The next dichotomy we’ll be looking at in our series on personality typing is the sensing versus intuition continuum. What we’re dealing with here, in a nutshell, is determining how an individual prefers to gather and interpret information.
Folks who prefer intuition like theories and abstractions, like information that can be associated with other information to form patterns. They rely on their gut feeling more, because they know that the subconscious makes associations between seemingly disparate information that they may not be aware of. These folks tend to be big picture thinkers, who either can’t or won’t focus on details.
Sensors, on the other hand, prefer to gather facts that are tangible and demonstrative, that can be understood with the five senses. They mistrust intuition, or at least wish to have hunches backed up by data and fact. In contrast to intuitives, these people are very detail-oriented and are definitely the ones you want doing your taxes or putting together your seat belt in the car assembly plant.
So, now that we know that, how can we all learn to get along? What can someone with a preference for sensing do to try to pass themselves off as an intuitive?
The key is to be willing to make a decision based on your gut. Learn to be comfortable when an intuitive says that they did something because they felt like it was the right thing to do. It may be difficult or impossible for an intuitive to explain what the process was that they used to arrive at a decision, because it often just appears.
However, if you’re willing to invest the time, you can discuss the issue with them, trying to cover conceivably related issues, times where this may have happened before, etc. in order to come to a round-about understanding of what went on below the surface.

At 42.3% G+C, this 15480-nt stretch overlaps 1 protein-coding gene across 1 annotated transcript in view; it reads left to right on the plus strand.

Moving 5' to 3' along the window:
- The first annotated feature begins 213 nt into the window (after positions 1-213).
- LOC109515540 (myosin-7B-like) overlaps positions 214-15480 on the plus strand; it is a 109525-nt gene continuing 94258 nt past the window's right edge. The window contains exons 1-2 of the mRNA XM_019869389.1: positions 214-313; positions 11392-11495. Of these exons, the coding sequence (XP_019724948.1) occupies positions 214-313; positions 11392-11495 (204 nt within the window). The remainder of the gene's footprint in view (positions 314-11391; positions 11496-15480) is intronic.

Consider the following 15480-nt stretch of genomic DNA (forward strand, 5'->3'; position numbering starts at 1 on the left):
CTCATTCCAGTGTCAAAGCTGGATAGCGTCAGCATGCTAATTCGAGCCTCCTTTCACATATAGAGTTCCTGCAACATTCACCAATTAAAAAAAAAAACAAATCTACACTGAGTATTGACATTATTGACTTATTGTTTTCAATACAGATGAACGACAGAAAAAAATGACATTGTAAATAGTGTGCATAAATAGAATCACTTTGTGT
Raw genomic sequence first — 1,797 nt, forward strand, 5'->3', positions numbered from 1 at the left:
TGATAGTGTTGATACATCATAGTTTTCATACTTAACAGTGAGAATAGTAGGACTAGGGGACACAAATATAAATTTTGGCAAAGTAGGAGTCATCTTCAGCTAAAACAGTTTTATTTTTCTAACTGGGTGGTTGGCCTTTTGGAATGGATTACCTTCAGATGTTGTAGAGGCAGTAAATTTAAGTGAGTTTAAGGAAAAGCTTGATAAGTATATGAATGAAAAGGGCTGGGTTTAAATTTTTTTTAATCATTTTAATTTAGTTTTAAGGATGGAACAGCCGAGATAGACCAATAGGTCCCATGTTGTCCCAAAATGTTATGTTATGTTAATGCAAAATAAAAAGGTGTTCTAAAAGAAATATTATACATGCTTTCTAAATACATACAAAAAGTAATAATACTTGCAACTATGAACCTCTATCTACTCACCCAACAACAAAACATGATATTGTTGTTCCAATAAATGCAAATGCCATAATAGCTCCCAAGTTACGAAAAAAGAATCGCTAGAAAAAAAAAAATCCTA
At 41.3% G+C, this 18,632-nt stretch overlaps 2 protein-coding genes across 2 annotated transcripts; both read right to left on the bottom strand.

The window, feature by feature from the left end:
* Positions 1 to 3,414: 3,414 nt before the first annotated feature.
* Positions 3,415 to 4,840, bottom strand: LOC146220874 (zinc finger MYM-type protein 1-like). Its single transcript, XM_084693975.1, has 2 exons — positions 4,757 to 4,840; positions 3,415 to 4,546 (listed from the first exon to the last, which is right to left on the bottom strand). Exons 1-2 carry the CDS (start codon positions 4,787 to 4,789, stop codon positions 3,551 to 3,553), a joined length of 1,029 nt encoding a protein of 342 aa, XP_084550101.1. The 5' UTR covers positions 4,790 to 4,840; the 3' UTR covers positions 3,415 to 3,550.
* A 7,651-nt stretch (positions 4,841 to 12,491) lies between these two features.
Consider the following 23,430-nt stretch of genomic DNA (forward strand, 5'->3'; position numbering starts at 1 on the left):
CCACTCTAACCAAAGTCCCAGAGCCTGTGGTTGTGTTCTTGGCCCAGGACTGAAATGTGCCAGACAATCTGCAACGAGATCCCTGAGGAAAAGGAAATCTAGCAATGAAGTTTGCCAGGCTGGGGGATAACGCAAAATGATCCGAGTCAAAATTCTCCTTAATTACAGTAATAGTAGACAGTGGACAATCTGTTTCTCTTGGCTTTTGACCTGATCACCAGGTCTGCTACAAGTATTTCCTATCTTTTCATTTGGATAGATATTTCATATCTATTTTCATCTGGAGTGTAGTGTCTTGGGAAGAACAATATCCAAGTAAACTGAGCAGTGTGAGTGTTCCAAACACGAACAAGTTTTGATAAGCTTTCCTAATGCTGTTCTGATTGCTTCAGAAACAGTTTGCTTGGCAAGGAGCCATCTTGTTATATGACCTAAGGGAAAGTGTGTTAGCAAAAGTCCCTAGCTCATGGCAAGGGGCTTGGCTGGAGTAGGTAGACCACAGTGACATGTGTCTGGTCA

Conversely, how does an intuitve learn to speak “sensing”?
Make yourself stop and look at the data. Ask a sensor why they made the decision that they made, and what the process was that they went through in order to arrive at that conclusion. Learn that it’s okay to gather information to support a decision, and many times it’s better to gather more information than you think you need.
Like everything else in life, there are positives and negatives of either method. If you’re an intuitive, what do you need to beware of?
Your biggest challenge (and I’m talking to myself here, as an intuitive) is running off half-cocked, or making snap decisions based on a feeling. Although an intuitive decision can be right, they’re not always right. A key phrase to remember is “Don’t trust your gut unless you have to”.
Sensors, on the other hand, need to be aware of analysis paralysis. Death by data occurs when you prolong gathering of information in order to not make a decision at all. If you have fear of a situation, a natural tendency is to keep looking and looking for more data in the hopes that the situation will sort itself out.
This rarely happens. If your data becomes repetitive, that means that it’s time to make a decision. Right or wrong, learn to live with it.
Again, as in everything else in life, the key is moderation. A tendency one way or the other is natural, but you should always incorporate some of the other style into your decision making process. I think most everyone does this anyway, but some of us (especially when stressed) tend to become more extreme in our tendencies. It’s important to keep this in mind when things get tense, since these situations are typically the ones where we can least afford to make a decision without utilizing all the data available to us.